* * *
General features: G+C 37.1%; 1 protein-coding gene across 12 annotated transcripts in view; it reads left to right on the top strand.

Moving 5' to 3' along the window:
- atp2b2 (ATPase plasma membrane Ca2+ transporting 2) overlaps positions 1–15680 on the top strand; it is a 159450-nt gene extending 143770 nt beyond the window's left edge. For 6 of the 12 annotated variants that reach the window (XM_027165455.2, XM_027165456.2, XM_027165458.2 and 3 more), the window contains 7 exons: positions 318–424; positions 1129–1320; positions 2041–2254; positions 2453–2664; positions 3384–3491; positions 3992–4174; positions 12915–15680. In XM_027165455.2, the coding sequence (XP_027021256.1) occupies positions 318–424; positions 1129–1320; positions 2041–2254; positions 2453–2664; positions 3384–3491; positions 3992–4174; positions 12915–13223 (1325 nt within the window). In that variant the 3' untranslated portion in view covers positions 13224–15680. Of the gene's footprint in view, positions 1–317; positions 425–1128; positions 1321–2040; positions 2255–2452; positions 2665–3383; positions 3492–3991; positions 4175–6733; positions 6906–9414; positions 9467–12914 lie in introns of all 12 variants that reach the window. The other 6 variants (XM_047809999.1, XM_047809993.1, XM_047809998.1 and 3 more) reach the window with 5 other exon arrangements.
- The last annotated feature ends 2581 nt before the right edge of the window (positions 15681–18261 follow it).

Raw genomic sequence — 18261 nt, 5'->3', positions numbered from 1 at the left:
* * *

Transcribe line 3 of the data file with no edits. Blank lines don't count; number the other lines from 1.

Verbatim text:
- atp2b2 (ATPase plasma membrane Ca2+ transporting 2) overlaps positions 1–15680 on the top strand; it is a 159450-nt gene extending 143770 nt beyond the window's left edge. For 6 of the 12 annotated variants that reach the window (XM_027165455.2, XM_027165456.2, XM_027165458.2 and 3 more), the window contains 7 exons: positions 318–424; positions 1129–1320; positions 2041–2254; positions 2453–2664; positions 3384–3491; positions 3992–4174; positions 12915–15680. In XM_027165455.2, the coding sequence (XP_027021256.1) occupies positions 318–424; positions 1129–1320; positions 2041–2254; positions 2453–2664; positions 3384–3491; positions 3992–4174; positions 12915–13223 (1325 nt within the window). In that variant the 3' untranslated portion in view covers positions 13224–15680. Of the gene's footprint in view, positions 1–317; positions 425–1128; positions 1321–2040; positions 2255–2452; positions 2665–3383; positions 3492–3991; positions 4175–6733; positions 6906–9414; positions 9467–12914 lie in introns of all 12 variants that reach the window. The other 6 variants (XM_047809999.1, XM_047809993.1, XM_047809998.1 and 3 more) reach the window with 5 other exon arrangements.